Anarcho-environmentalism allegorised

The name Anaarkali in the present context has many meanings - Anaar symbolises the anarchism of the Bhils and kali which means flower bud in Hindi stands for their traditional environmentalism. Anaar in Hindi can also mean the fruit pomegranate which is said to be a panacea for many ills as in the Hindi idiom - "Ek anar sou bimar - One pomegranate for a hundred ill people"! - which describes a situation in which there is only one remedy available for giving to a hundred ill people and so the problem is who to give it to. Thus this name indicates that anarcho-environmentalism is the only cure for the many diseases of modern development! Similarly kali can also imply a budding anarcho-environmentalist movement. Finally according to a legend that is considered to be apocryphal by historians Anarkali was the lover of Prince Salim who was later to become the Mughal emperor Jehangir. Emperor Akbar did not approve of this romance of his son and ordered Anarkali to be bricked in alive into a wall in Lahore in Pakistan but she escaped. Allegorically this means that anarcho-environmentalists can succeed in bringing about the escape of humankind from the self-destructive love of modern development that it is enamoured of at the moment and they will do this by simultaneously supporting women's struggles for their rights.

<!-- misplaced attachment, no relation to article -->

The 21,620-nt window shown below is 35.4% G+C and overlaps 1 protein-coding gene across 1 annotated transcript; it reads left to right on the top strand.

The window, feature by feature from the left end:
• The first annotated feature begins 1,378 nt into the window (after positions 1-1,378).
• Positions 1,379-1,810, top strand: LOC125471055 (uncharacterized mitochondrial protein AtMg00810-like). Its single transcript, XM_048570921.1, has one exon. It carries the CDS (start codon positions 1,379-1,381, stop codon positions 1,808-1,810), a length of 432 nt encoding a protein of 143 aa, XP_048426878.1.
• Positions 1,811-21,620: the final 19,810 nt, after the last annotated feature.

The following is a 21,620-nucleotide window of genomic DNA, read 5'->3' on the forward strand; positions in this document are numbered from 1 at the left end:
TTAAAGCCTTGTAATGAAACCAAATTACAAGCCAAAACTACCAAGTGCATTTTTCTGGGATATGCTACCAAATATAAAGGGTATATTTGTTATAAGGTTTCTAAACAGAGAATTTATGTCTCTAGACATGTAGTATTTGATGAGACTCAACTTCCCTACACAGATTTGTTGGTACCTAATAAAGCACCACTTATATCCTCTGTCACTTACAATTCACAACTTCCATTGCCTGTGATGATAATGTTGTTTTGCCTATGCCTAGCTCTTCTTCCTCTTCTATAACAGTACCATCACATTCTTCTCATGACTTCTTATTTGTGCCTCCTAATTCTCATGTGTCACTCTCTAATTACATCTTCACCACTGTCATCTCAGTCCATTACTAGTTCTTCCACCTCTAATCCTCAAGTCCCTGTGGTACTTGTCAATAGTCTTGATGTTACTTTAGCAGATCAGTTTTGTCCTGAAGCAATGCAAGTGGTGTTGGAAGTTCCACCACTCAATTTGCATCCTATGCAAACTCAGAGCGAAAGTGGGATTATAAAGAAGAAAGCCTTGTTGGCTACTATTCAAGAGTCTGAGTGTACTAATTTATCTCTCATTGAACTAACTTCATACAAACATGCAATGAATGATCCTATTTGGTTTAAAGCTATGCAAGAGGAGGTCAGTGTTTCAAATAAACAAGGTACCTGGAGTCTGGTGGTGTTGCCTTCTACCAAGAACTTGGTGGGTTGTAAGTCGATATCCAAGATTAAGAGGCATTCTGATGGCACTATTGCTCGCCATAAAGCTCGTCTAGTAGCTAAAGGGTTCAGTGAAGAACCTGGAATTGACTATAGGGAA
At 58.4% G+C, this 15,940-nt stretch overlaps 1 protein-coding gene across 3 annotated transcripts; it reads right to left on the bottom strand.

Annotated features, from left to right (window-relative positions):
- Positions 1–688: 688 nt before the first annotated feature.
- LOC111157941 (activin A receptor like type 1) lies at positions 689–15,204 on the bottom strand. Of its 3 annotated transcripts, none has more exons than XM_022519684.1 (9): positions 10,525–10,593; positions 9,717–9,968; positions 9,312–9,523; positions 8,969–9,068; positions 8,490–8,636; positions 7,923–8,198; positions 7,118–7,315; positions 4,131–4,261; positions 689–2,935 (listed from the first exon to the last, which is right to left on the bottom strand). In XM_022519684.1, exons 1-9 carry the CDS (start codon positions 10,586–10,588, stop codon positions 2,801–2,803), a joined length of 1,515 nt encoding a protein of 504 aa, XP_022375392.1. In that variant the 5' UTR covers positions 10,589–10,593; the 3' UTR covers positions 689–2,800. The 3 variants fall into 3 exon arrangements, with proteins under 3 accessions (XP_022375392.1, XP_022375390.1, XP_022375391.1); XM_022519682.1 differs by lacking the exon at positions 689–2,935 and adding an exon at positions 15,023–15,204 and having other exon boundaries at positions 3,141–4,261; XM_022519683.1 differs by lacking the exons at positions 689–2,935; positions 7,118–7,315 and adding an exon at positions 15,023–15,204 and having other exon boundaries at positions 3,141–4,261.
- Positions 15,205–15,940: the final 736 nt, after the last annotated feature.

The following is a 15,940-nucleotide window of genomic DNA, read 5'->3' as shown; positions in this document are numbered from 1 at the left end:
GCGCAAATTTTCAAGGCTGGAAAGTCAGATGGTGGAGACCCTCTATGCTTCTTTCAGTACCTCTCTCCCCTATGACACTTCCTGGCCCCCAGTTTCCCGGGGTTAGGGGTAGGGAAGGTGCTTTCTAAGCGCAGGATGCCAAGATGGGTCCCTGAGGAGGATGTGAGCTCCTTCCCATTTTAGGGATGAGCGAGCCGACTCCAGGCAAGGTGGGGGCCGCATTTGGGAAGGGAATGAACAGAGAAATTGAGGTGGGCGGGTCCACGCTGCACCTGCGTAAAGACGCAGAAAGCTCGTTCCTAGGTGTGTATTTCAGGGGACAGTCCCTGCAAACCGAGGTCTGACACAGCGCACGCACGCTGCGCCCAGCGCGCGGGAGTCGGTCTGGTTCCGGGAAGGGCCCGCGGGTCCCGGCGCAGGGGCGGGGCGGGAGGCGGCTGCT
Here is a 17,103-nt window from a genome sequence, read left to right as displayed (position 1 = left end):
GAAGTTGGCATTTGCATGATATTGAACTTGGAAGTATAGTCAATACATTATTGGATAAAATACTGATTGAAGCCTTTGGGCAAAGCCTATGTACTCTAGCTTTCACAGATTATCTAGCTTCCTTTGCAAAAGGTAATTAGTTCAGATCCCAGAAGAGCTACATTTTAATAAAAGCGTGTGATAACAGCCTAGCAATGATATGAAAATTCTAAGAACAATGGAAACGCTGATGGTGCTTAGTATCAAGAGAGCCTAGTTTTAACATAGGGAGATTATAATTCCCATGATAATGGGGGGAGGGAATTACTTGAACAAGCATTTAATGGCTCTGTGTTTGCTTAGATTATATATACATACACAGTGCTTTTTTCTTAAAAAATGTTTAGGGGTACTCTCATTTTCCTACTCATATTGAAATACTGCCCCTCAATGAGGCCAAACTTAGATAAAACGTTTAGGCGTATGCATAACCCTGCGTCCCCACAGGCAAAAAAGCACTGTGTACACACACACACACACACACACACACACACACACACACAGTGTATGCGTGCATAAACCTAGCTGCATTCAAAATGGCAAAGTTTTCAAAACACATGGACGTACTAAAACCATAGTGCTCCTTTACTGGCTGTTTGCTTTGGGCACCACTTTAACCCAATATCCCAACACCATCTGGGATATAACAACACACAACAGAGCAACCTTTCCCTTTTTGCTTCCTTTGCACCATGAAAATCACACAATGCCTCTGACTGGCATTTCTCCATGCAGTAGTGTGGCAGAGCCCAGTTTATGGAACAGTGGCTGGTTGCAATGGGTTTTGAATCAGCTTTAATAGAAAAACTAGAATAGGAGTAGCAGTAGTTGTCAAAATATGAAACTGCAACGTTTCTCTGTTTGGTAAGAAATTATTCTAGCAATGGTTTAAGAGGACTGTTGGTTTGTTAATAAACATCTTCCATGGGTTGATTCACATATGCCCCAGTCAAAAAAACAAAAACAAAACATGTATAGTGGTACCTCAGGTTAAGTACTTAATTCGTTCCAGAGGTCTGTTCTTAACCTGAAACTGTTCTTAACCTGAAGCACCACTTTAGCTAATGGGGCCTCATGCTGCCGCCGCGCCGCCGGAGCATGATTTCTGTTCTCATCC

Saturday, March 3, 2012

This Human Life is Unique

Thirty years ago travelling on a train from Kolkata to Santiniketan I heard a Baul minstrel singing a song in Bengali that was to change the way I would lead my life. The song began with the claim that one wont be able to come again and again and went on to say that one would not get this human life again. The main message of the song was that humans could if they tried become Gods in this life itself and they should do so instead of blackening the face of human civilisation with their black deeds. The Bauls are a group of wandering folk songsters with a deep belief in the God like possibilities of human beings. The tradition of Bauls is syncretic with both Hindus and Muslims following it across both east and west Bengal. Traditionally they have lived on the alms that they have been given for their singing though now some of them have become famous and are international professional performers. Most of them still live by begging like this singer singing this great song at a weekly market in Bengal.
I heard this song often at that time and it inspired me to do something worthwhile with my life instead of just pursuing selfish goals. Consequently after passing out from college I went to work with tribals and eventually came to Alirajpur in 1985. The message of this song, though based on a spiritual foundation, can easily be construed in a naturalist manner to mean that one should live this life in such a way as not to despoil nature. This means living frugally which also means being compassionate and not greedy. Though, the Baul tradition does not speak of fighting to improve matters but stresses on individual improvement only, I have chosen the path of organised action for justice because somehow I do not see much virtue in individual pursuit of truth and justice. I had forgotten about this song till someone posted a version of this song in a Facebook group that I am a member of. Immediately it brought back memories of those years of my youth when I was trying to decide the path to take in life. I googled and came up with the version that I have linked above. Listening to the song again after such a long time is very satisfying because overall I have enjoyed travelling the path of organised mass action for justice even though we haven't really achieved much in comparison to what we had set out to do.

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